Hamlet and Macbeth are two of Shakespeare’s greatest tragedies. They are great in theme, in dramatic power, and in poetry. In a less abstract way, they also have much in common. Both open in the country in which the action takes place, an elective monarchy, threatened by foreign invasion, and the threat comes from Norway. The murder of a king is at the center of the plot of both plays. In both plays, the king’s murderer, who is a kinsman of his, occupies the throne, but at the end of the drama is punished for his crime by death. Both plays are psychological dramas: the central conflict in each takes place in the mind of the leading character.
Macbeth vs. Hamlet (Similarities/Differences)
Thesis: Shakespeare used the same definition of tragedy when he wrote Macbeth, and when he wrote Hamlet; Shakespearean tragedies use supernatural incidents to intrigue the reader's interest, and his plays consist of a hero that has a tragic flaw (sometimes the want for the supernatural) which causes him to make a fatal mistake.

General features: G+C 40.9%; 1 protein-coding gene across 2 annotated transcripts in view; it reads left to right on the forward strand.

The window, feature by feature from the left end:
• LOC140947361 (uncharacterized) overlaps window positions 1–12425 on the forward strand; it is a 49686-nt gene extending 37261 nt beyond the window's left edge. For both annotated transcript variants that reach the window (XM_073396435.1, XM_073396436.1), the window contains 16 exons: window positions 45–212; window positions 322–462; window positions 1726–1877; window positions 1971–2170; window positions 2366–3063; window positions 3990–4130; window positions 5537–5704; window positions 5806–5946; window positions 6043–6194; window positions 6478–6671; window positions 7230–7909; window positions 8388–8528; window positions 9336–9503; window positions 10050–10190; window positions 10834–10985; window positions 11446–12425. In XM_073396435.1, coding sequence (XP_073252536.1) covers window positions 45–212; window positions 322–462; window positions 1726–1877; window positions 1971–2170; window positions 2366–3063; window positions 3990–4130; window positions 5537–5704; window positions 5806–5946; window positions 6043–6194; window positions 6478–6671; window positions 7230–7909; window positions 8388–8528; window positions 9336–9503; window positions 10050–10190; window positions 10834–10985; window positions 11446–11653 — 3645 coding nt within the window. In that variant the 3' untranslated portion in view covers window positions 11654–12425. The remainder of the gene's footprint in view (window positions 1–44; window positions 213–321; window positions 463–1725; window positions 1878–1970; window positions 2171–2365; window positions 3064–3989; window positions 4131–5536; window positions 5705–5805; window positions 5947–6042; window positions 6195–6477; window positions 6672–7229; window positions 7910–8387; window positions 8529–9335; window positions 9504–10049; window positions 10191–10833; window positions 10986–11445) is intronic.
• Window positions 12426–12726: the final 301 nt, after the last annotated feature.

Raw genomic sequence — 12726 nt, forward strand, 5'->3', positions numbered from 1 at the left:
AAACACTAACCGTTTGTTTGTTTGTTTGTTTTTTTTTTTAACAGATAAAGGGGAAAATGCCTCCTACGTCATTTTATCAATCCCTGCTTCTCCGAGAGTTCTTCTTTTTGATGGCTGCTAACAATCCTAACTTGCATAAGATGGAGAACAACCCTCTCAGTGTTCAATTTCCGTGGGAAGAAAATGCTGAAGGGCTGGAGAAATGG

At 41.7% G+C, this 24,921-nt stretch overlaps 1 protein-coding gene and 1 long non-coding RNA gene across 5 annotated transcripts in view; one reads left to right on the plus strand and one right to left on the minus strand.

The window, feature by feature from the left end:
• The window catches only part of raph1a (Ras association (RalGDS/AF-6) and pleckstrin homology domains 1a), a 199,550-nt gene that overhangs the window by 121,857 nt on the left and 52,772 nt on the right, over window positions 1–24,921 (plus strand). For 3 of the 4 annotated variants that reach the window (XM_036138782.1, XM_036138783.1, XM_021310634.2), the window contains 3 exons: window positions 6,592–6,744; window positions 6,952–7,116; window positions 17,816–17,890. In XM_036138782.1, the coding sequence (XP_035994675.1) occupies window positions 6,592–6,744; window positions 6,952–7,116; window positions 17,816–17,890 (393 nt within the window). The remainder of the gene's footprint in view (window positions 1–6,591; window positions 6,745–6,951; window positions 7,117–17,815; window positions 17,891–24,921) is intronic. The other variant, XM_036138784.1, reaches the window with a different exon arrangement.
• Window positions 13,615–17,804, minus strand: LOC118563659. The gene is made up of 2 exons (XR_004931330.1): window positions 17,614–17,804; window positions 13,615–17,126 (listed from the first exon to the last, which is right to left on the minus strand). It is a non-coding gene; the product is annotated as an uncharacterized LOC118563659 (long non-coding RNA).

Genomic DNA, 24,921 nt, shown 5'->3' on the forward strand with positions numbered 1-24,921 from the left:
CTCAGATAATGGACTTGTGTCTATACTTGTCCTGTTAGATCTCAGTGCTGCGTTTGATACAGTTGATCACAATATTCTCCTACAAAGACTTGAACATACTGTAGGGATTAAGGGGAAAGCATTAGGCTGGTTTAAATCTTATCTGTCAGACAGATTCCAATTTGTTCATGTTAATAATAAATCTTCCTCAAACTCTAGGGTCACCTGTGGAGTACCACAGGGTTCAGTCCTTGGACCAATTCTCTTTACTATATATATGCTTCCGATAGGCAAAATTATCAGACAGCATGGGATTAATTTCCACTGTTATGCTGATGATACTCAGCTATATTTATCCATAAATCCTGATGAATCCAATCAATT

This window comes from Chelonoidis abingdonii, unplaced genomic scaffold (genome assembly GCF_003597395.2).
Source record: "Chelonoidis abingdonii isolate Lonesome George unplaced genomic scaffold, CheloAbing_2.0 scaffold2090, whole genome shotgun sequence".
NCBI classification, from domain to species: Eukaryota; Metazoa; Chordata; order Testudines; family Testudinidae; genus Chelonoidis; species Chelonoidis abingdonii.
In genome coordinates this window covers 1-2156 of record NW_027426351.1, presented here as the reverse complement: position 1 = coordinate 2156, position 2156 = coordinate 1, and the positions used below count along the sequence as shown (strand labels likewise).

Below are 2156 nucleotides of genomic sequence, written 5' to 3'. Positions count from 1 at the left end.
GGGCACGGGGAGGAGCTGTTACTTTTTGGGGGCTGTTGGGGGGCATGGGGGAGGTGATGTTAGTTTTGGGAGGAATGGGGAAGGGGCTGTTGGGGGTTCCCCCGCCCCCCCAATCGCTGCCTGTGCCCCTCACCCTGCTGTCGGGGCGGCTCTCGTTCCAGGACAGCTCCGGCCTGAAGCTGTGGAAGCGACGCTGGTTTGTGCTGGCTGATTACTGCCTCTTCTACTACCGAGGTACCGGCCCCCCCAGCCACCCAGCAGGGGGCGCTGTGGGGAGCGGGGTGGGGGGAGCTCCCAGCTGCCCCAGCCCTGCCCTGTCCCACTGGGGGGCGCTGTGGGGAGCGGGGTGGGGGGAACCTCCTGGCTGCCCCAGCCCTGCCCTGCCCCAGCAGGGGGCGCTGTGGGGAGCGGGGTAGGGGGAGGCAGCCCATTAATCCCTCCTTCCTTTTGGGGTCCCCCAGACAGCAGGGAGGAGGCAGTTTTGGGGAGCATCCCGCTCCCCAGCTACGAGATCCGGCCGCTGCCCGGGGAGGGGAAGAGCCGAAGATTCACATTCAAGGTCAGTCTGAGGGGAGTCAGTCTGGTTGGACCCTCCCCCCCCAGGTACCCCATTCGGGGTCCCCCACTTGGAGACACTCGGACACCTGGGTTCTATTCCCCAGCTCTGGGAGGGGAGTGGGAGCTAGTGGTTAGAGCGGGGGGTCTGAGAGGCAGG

Shakespeare always used the same elements of tragedy when he wrote his tragedies. These tragedies can be compared easily, especially Macbeth and Hamlet. Shakespearean tragedies use supernatural incidents to intrigue the reader's interest, and they consist of a hero that has a tragic flaw (sometimes the desire for the supernatural) which causes him to make a fatal mistake. Shakespeare followed this pattern in all of his tragedies; therefore the similarities between Macbeth and Hamlet can easily be defined and discussed.
Shakespeare immediately started Macbeth with a supernatural scene. The three witches set the somber and evil tone of the plot. In Hamlet, Shakespeare also presented a supernatural occurrence close to the opening. The ghost of Hamlet's father presented itself to Hamlet with a chilling story. In both situations, the tragic hero was not sure whether the...